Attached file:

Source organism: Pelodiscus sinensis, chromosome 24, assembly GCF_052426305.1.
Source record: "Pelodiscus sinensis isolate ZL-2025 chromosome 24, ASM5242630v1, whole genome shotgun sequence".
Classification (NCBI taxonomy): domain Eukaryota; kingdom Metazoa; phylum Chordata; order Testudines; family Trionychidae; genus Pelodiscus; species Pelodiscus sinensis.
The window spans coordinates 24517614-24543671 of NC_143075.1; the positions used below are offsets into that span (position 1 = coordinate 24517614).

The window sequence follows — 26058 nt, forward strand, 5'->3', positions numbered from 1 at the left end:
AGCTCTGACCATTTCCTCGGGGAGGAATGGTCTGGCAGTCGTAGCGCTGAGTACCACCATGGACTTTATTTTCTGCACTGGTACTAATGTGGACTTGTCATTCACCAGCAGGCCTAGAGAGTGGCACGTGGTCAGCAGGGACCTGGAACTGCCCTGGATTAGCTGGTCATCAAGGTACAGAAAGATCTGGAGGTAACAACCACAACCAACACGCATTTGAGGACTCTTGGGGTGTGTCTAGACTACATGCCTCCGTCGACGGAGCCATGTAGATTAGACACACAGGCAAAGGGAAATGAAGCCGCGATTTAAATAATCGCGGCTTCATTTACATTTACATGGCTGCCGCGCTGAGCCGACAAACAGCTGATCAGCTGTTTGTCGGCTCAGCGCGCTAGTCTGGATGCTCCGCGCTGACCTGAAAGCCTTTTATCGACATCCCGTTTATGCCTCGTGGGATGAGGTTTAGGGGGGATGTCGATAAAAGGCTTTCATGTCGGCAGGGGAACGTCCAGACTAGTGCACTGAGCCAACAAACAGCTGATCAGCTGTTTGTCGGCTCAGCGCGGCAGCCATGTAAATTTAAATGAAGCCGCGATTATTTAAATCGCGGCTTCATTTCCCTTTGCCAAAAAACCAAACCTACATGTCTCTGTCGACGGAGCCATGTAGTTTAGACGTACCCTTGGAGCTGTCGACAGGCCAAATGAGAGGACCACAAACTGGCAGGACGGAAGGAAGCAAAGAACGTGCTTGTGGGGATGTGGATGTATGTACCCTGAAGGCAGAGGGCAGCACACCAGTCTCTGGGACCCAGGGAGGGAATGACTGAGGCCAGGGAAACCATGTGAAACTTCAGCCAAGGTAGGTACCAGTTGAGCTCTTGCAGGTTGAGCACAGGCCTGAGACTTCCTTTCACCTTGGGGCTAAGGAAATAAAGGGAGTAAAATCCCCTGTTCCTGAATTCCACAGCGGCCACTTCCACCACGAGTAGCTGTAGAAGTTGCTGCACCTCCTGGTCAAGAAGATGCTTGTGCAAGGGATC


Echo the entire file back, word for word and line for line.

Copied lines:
Source organism: Pelodiscus sinensis, chromosome 24, assembly GCF_052426305.1.
Source record: "Pelodiscus sinensis isolate ZL-2025 chromosome 24, ASM5242630v1, whole genome shotgun sequence".
Classification (NCBI taxonomy): domain Eukaryota; kingdom Metazoa; phylum Chordata; order Testudines; family Trionychidae; genus Pelodiscus; species Pelodiscus sinensis.
The window spans coordinates 24517614-24543671 of NC_143075.1; the positions used below are offsets into that span (position 1 = coordinate 24517614).

The window sequence follows — 26058 nt, forward strand, 5'->3', positions numbered from 1 at the left end:
AGCTCTGACCATTTCCTCGGGGAGGAATGGTCTGGCAGTCGTAGCGCTGAGTACCACCATGGACTTTATTTTCTGCACTGGTACTAATGTGGACTTGTCATTCACCAGCAGGCCTAGAGAGTGGCACGTGGTCAGCAGGGACCTGGAACTGCCCTGGATTAGCTGGTCATCAAGGTACAGAAAGATCTGGAGGTAACAACCACAACCAACACGCATTTGAGGACTCTTGGGGTGTGTCTAGACTACATGCCTCCGTCGACGGAGCCATGTAGATTAGACACACAGGCAAAGGGAAATGAAGCCGCGATTTAAATAATCGCGGCTTCATTTACATTTACATGGCTGCCGCGCTGAGCCGACAAACAGCTGATCAGCTGTTTGTCGGCTCAGCGCGCTAGTCTGGATGCTCCGCGCTGACCTGAAAGCCTTTTATCGACATCCCGTTTATGCCTCGTGGGATGAGGTTTAGGGGGGATGTCGATAAAAGGCTTTCATGTCGGCAGGGGAACGTCCAGACTAGTGCACTGAGCCAACAAACAGCTGATCAGCTGTTTGTCGGCTCAGCGCGGCAGCCATGTAAATTTAAATGAAGCCGCGATTATTTAAATCGCGGCTTCATTTCCCTTTGCCAAAAAACCAAACCTACATGTCTCTGTCGACGGAGCCATGTAGTTTAGACGTACCCTTGGAGCTGTCGACAGGCCAAATGAGAGGACCACAAACTGGCAGGACGGAAGGAAGCAAAGAACGTGCTTGTGGGGATGTGGATGTATGTACCCTGAAGGCAGAGGGCAGCACACCAGTCTCTGGGACCCAGGGAGGGAATGACTGAGGCCAGGGAAACCATGTGAAACTTCAGCCAAGGTAGGTACCAGTTGAGCTCTTGCAGGTTGAGCACAGGCCTGAGACTTCCTTTCACCTTGGGGCTAAGGAAATAAAGGGAGTAAAATCCCCTGTTCCTGAATTCCACAGCGGCCACTTCCACCACGAGTAGCTGTAGAAGTTGCTGCACCTCCTGGTCAAGAAGATGCTTGTGCAAGGGATC